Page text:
Instead of “filing and forgetting it,” the American Institute of CPAs (AICPA) is encouraging Americans to use the information in their 2017 tax return to develop a plan that will put them on the path to securely reach their financial goals.
“The stress of the 2017 tax-year filing deadline has passed and, though many Americans may be eager to put away their financial records, now is the perfect time to plan for the future,” AICPA argues in new survey report, created in collaboration with Harris Poll. According to a survey of 507 affluent Americans—defined here as those with $250,000 in investable assets or more than $200,000 household income—nearly eight in 10 are likely to use the information on their tax return to guide their financial plan.
“This underscores the bridge between taxes and financial planning,” AICPA says. “A tax return can double as a roadmap to a more prosperous financial future. In it, Americans can find details of their cash flows, important investment information, insights to retirement and estate planning and identify overlooked strategies to help them achieve their financial goals.”
As AICPA and Harris Poll lay out, with the significant changes brought about by the Tax Cuts and Jobs Act now in effect for the 2018 tax-year, Americans should revisit their overall financial plan while all their documents are readily available.
“By not taking advantage of various tax planning strategies, Americans could be leaving money on the table every year that could have gone towards their children’s education, their family’s healthcare savings, or towards retirement,” says Andrea Millar, Raleigh-Durham, North Carolina-based director of financial planning for AICPA. “In today’s dynamic tax environment, taking some time after tax season to ensure your financial plan is in synch with the current law will allow you to feel more confident you’re on track to meet your financial goals.”
The survey data shows nearly a quarter of affluent adults (23%) overpaid taxes in at least one of the past 10 years and were owed a refund. In addition, 14% underpaid and owed the Internal Revenue Service (IRS) money in at least one year.
“Over or under withholding payroll tax can be a strategic move,” researchers note. “But winding up with a big tax bill or a large refund can also indicate that adjustments are in order. And with updated withholding tables from the new tax law in effect, now is a perfect time to do this.”
Tax data highlights potential strategy shifts
According to AICPA and Harris Poll, life events such as having a child, experiencing a divorce or purchasing a home can all have a major impact on an individual’s tax situation—and by extension on their budgeting and investing plans.
“Alarmingly, less than half of affluent adults said it is likely that a major life event would cause them to adjust their financial plan to be more tax efficient,” the analysis states. “Of those who would be likely to make changes, the leading causes cited were health issues, followed by retirement, becoming disabled, getting divorced and having children.”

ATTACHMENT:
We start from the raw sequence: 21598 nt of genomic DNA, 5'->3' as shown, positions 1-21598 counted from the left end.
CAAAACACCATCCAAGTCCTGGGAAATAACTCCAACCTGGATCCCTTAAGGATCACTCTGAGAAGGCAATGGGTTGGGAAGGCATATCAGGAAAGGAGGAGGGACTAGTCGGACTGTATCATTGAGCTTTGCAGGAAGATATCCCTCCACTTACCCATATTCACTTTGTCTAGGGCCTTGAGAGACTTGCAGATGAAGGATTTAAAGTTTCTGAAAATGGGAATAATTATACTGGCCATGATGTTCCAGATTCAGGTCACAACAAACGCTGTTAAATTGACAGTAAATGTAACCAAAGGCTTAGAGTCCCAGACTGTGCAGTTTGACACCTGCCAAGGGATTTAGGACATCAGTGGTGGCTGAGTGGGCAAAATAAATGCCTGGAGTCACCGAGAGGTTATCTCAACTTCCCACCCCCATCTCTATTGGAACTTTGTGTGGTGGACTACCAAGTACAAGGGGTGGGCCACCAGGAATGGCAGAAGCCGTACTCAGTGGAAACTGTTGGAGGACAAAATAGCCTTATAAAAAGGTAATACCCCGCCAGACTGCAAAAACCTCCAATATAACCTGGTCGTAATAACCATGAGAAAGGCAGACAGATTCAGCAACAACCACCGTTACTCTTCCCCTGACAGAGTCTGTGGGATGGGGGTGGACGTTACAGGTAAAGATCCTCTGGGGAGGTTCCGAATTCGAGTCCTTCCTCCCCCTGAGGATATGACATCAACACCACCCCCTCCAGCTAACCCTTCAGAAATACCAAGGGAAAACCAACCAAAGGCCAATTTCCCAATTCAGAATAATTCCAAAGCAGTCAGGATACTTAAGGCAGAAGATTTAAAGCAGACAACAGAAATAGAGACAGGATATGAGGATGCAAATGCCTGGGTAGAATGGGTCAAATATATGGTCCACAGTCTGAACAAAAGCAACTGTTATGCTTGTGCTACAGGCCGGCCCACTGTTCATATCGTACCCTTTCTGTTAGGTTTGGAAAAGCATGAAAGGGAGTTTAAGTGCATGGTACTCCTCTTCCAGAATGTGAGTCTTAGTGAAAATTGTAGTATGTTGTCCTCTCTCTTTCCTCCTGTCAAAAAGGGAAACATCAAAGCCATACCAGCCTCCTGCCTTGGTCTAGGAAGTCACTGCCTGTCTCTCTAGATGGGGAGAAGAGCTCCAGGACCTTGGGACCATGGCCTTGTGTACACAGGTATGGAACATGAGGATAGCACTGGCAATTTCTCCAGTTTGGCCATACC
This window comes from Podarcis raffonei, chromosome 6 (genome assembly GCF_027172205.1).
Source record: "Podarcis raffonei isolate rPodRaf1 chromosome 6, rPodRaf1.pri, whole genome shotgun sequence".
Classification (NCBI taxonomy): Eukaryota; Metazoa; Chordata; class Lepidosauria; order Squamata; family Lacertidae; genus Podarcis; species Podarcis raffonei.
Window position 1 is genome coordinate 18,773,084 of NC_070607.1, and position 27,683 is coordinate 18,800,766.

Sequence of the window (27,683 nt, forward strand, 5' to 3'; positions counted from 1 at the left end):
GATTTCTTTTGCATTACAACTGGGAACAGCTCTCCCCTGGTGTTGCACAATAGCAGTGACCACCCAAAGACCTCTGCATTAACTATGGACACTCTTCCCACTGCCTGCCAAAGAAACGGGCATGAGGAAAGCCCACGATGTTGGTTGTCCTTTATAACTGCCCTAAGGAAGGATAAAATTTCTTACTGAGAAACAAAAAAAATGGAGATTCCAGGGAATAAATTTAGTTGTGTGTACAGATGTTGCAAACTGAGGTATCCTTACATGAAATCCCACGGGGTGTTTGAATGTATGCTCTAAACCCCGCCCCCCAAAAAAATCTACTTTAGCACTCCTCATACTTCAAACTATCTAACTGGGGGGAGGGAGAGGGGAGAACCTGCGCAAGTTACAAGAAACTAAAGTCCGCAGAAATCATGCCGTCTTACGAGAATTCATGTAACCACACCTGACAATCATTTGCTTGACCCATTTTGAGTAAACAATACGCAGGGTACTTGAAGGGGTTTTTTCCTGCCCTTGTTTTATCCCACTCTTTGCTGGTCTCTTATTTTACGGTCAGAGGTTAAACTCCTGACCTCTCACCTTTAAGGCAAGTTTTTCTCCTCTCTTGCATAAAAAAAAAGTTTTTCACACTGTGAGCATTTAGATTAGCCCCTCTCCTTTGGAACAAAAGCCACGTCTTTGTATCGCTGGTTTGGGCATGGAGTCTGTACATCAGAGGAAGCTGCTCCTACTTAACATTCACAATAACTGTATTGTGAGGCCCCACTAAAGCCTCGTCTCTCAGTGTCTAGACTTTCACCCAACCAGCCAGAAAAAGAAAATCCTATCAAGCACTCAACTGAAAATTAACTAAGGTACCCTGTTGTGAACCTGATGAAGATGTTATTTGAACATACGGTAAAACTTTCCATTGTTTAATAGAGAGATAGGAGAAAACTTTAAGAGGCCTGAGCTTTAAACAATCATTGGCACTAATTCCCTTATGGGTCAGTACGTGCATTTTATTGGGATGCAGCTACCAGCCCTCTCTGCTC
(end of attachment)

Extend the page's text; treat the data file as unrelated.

The survey further shows that affluent adults appreciate the value of a financial planner with substantial tax expertise—and they also value non-CPA advisers who can make connections between clients and niche experts. But “financial planning is not just for the wealthy. Every American can benefit from knowing where their money is going and taking advantage of opportunities to incorporate planning strategies available to them in the tax law.”
With tax-filing season having just concluded, CPA financial planners suggest a few themes to think about for next year’s taxes. First, “make your 2018 contributions as early as possible.”
“Taxpayers should make their contributions to tax-advantaged accounts, such as IRAs, 529s, and workplace retirement plans, as early in the year as possible. By making these contributions earlier rather than later, taxpayers will benefit from additional tax-free compounding growth, which can be substantial over time,” the research points out. “For families with kids going to private elementary or high school, take advantage of the new 529 provision that allows you to pay $10,000 per year, per child, from a 529. If your state gives you a deduction for amounts contributed (check with your state’s plan to find out any limits on each year’s deduction), even if you don’t have a 529 established, it could make sense to deposit up to that deductible limit in the account first before paying education expenses, which can lower your state income taxes.”
Again, a tax expert can help advisory clients “work out the logistics.”
Another strategy suggested is to consider other benefits beyond the 401(k), and how these could impact tax burdens. “Tax time can be a good opportunity to review your employee benefits and determine if any changes need to be made during the next open enrollment period. Lots of companies are offering ways to save their employees money such as health savings accounts or pre-tax commuter benefits.”
Finally, AICPA urges investors to consider bunching medical expenses into 2018, according to the following logic: “If you have been putting off a procedure or visiting a medical specialist, now may be the best time to schedule that appointment. Under the new law, the 7.5% of income medical deduction threshold will be in place only for the 2017 and 2018 tax years. After that, the threshold reverts back to 10% of income. For what is and isn’t deductible, visit the IRS website.”